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The Eastmain River is a river in west central Quebec which rises in central Quebec and flows 800 km west to drain into James Bay. 'East Main' is an old name for the east side of James Bay, related to the name of an early Hudson Bay Company trading post. This river drains an area of 46,400 square kilometres (17,900 sq mi). The First Nations Cree village of Eastmain is located at the mouth of the river on the bay.

Eastmain
Eastmain River Dec 2005.jpg
Eastmain River in Dec. 2005 at the James Bay Road.
Eastmain map.png
Eastmain River original basin in yellow and orange. Diverted basin in orange.
Location
CountryCanada
ProvinceQuebec
RegionJamésie
Physical characteristics
SourceLac Bréhat
 ⁃ locationBaie-James, Nord-du-Québec, Québec, Canada
 ⁃ coordinates52°31′30″N 70°52′00″W / 52.52500°N 70.86667°W / 52.52500; -70.86667
 ⁃ elevation554 m (1,818 ft)
MouthJames Bay
 ⁃ location
Eastmain, Nord-du-Québec, Quebec, Canada
 ⁃ coordinates
52°14′30″N 78°34′00″W / 52.24167°N 78.56667°W / 52.24167; -78.56667Coordinates: 52°14′30″N 78°34′00″W / 52.24167°N 78.56667°W / 52.24167; -78.56667
 ⁃ elevation
0 m (0 ft)
Length756 km (470 mi)[1]
Basin size46,400 km2 (17,900 sq mi)[1]
Discharge 
 ⁃ average930 m3/s (33,000 cu ft/s)[1]
Basin features
Tributaries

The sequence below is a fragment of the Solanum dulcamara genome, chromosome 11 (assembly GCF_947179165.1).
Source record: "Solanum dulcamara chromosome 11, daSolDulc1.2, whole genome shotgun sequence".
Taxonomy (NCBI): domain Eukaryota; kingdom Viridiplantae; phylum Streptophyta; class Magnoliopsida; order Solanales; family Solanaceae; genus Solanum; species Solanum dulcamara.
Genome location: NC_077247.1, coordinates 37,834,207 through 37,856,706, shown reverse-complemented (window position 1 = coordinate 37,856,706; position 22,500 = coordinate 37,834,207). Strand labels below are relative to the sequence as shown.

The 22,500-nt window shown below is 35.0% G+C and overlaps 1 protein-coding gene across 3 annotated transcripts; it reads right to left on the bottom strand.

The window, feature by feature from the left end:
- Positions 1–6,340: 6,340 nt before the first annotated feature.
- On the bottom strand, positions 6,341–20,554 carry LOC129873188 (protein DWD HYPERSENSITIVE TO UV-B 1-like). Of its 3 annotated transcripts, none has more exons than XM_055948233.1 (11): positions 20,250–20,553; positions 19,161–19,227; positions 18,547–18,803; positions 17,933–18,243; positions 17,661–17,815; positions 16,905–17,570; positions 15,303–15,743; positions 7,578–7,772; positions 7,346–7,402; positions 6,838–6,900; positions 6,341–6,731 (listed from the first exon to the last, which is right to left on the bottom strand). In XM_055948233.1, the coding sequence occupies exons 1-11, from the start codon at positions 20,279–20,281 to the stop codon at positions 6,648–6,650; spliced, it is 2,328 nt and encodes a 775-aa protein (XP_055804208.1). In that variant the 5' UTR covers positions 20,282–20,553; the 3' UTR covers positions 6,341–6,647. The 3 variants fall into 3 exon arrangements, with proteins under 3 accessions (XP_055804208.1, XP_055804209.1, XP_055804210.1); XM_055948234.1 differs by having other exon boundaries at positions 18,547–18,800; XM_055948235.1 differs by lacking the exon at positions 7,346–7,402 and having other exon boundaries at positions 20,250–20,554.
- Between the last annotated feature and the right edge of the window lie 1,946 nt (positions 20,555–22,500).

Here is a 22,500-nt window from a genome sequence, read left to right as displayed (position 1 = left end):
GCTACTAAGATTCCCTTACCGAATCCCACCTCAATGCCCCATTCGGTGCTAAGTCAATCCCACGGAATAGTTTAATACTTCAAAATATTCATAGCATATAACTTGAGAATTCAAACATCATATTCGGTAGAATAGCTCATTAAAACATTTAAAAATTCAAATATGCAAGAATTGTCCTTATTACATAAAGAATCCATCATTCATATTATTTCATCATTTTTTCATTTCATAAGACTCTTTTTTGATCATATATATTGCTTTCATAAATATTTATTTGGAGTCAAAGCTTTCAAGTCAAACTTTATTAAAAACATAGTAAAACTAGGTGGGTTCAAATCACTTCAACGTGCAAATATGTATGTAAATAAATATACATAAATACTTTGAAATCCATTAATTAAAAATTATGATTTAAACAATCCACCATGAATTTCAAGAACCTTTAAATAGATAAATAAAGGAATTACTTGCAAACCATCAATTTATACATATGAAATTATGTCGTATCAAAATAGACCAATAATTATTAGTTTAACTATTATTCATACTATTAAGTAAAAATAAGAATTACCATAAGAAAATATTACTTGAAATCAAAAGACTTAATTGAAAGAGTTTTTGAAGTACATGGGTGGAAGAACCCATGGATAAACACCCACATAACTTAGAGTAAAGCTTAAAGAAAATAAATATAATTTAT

⁃ left
 ⁃ right

Since the late 1980s, most of the waters of the Eastmain River have been diverted and flow northwards through the Opinaca Reservoir, with a surface area of about 950 km², and into the Robert-Bourassa Reservoir of Hydro-Québec's La Grande Complex. The remainder of the Eastmain River contains only about 10% of the volume of its former flow, and is now subject to freeze-up in winter (see photo). These changes have affected the Cree and Inuit peoples who live along the Eastmain River and James Bay coast.

A further hydroelectric project on the upper Eastmain River was under construction in 2005. The project was part of the original hydroelectric project provided for by the James Bay and Northern Quebec Agreement of 1975. The Eastmain Reservoir will eventually have a surface area of about 600 km² and the Eastmain-1 power plant will generate a maximum of 900 MW.

The Eastmain river was named after the Hudson's Bay Company's East Main District, which was located east and south of Hudson Bay. The mouth of the Eastmain was a center of the Hudson Bay Company fur trade. Charles Bayly reached it from Rupert House in the 1670s. After Rupert House was destroyed in 1686, the area was visited by a ship from York Factory. In 1723-24 Joseph Myatt of the Hudson's Bay Company built a post.[2]

See alsoEdit

ReferencesEdit

  1. ^ a b c Atlas of Canada Archived February 2, 2007, at the Wayback Machine (all values of original river prior to hydro-electric development.)
  2. ^ Arthur S Morton, A History of the Canadian West to 1870-71, no date, circa 1950